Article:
Otis, Massachusetts

Hi there.

My ukulele and I have been in Massachusetts, where we performed Henry’s Big Kaboom for the children of Otis, population 1549. Otis is one of the 56± towns along the Henry Knox Trail. Ramsey and Annie stayed at home for this one. Here is a short video.

Women’s Rights and Child Labor Laws

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Julia Frances ‘Fanny’ Baker Ames (1840-1931)

This is why studying my ancestors can be so interesting. Often I find connections between events in the distant past that enrich my understanding of events today. This time the women’s rights and child labor law connections are between my great-great-grandmother Fanny Baker Ames and Massachusetts Senator Elizabeth Warren.

Yesterday I wrote up a bio of Fanny because she is being featured in an exhibit for the Massachusetts State Police Museum. Fanny lived in Boston in the 1880s, when she was in her 40s. While her husband Charles Gordon Ames busied himself as the minister of the Church of Disciples Unitarian Church, Fanny served as the president of the Boston Equal Suffrage Association, held offices in the Massachusetts and New England Woman Suffrage Association for Good Government, served two terms on the Boston School Committee, and was one of the first women on the original Board of Trustees for Simmons College.

Most relevant to this blog post, on May 9, 1891, Fanny was one of the first two women hired as officers for the Massachusetts State Police. The other woman, Mary Ellen Healy, lived in Lawrence, Massachusetts. Fanny and Mary Ellen worked as factory inspectors to help enforce the new child labor laws. Men officers were each paid $1,500 per year. The women were each paid $1,000 per year, though the men and the women did the same job. Fanny worked for the police until 1897. But Mary Ellen stayed on for 37 years.

Then this morning (February 20, 2018), on BBCNews Online, I read about Elizabeth Warren officially launching in Lawrence, Massachusetts her campaign for the 2020 Democratic race. “Ahh, Lawrence,” I thought, curiosity piqued because, of course, I remembered learning yesterday about Mary Ellen of Lawrence. I related to this news article with a completely different perspective than if I had not written Fanny’s bio yesterday.

“The Massachusetts senator told the crowd of several thousand in Saturday’s blustery cold about Everett Mill. …. Back in 1912 [when Mary Ellen was still an inspector there], the textile factory was the scene of a labor strike for better pay and working conditions that expanded to include 20,000 workers, mostly women, in the then-bustling industrial town.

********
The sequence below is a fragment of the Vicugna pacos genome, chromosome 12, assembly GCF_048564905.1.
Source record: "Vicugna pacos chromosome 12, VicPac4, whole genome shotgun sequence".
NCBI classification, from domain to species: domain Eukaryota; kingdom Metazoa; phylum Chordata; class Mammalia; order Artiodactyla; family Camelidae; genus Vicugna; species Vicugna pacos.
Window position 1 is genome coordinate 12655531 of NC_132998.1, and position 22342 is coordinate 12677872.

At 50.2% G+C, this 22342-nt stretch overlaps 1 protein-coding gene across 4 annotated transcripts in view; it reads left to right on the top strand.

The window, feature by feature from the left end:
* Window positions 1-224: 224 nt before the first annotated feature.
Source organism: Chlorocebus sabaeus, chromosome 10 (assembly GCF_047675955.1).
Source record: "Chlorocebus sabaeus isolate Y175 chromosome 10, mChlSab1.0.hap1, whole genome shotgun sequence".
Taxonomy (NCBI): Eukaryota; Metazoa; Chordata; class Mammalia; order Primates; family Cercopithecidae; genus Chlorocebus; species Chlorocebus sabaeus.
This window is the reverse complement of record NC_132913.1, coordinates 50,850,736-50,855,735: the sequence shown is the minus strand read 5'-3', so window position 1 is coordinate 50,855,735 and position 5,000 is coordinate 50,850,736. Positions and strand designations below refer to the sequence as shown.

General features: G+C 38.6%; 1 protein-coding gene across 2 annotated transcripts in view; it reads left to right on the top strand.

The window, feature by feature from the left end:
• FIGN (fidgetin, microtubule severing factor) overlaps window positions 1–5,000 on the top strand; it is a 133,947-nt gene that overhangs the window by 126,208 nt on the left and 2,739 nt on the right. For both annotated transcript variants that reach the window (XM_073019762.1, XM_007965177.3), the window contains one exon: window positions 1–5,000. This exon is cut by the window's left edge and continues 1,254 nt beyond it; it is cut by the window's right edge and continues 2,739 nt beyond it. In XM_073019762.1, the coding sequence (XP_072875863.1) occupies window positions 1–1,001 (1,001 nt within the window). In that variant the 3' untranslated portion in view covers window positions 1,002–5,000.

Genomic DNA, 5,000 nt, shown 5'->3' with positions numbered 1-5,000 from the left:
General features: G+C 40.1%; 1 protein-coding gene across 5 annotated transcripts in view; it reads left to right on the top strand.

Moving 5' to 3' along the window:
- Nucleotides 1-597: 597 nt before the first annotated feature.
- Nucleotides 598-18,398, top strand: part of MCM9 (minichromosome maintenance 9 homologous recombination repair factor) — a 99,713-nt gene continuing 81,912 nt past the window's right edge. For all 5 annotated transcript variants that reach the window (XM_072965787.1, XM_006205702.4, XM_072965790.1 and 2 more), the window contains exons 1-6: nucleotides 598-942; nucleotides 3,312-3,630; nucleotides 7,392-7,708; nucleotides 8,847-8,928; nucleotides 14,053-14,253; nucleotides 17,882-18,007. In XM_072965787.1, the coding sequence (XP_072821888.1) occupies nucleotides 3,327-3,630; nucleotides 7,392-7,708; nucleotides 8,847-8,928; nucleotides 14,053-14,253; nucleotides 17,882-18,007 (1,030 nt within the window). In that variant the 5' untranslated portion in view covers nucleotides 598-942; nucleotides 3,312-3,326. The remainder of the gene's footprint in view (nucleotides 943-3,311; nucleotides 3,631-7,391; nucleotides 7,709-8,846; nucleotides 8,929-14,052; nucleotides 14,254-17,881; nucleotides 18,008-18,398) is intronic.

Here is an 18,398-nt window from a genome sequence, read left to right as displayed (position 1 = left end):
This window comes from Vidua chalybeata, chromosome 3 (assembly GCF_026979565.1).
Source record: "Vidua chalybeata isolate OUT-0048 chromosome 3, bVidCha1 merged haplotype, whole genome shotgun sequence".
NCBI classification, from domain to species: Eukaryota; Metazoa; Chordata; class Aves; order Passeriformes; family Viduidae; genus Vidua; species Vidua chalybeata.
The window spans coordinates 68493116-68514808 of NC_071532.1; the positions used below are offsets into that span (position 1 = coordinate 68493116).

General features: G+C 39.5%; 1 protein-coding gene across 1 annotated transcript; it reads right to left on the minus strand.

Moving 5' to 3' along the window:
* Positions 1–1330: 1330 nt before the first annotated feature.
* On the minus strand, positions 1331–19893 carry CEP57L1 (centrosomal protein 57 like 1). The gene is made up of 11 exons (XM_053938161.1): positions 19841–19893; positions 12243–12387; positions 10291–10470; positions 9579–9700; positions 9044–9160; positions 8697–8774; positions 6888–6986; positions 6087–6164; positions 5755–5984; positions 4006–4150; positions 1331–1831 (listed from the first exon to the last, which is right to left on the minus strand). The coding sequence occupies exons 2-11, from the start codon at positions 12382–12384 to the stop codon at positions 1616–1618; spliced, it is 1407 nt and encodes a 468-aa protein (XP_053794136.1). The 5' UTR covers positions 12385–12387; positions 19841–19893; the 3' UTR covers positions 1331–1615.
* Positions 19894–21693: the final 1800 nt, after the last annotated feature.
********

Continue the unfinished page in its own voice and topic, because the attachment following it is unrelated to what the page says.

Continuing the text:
The west side of Everett Mills as viewed from Essex Street.

Everett Mills in Lawrence, Massachusetts. (Photo placed on Wikimedia Commons, the free media repository, by EMC)

“The movement that started in Lawrence, [Warren] explained, led to government-mandated minimum wage, union rights, weekends off, overtime pay and new safety laws across the US. The story of Lawrence is a story about how real change happens in America,” Ms. Warren said. “It’s a story about power  –  our power  –  when we fight together.”

I suspect Elizabeth Warren caused as many eyes to roll as I do when I talk about my ancestors, but wouldn’t Fanny have been happy to know that six of the ten Democratic candidates running so far for President in 2020 (400 years after Fanny’s ancestors Francis Cooke and Richard Warren stepped off the Mayflower) are women? Richard Warren may well be Elizabeth Warren’s ancestor, too. Six degrees!

Massachusetts militia entering Everett Mills in Lawrence, Massachusetts in 1912. Photo copyrighted by the Lawrence History Center.

Photo from the Lawrence History Center Exhibit: “Bread and Roses Strike of 1912: Two Months in Lawrence, Massachusetts, that Changed Labor History”

Holiday Closet Sorting

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Hi there. A few months ago, I reorganized my blogs so that this blog, Rambling in Ramsey, is just about my travels in my campervan and other RV-related thoughts, while my other blog, Peach Plum Press (the name of my publishing company), is about my writing projects. Since nearly all of my writing projects have to do with genealogy, I am now posting genealogy-related subjects on Peach Plum Press. For those of you would like to follow along, here is the link to Peach Plum Press.

https://peachplumpress.wordpress.com/

Happy Holidays

Last Leg of the Henry Knox Trail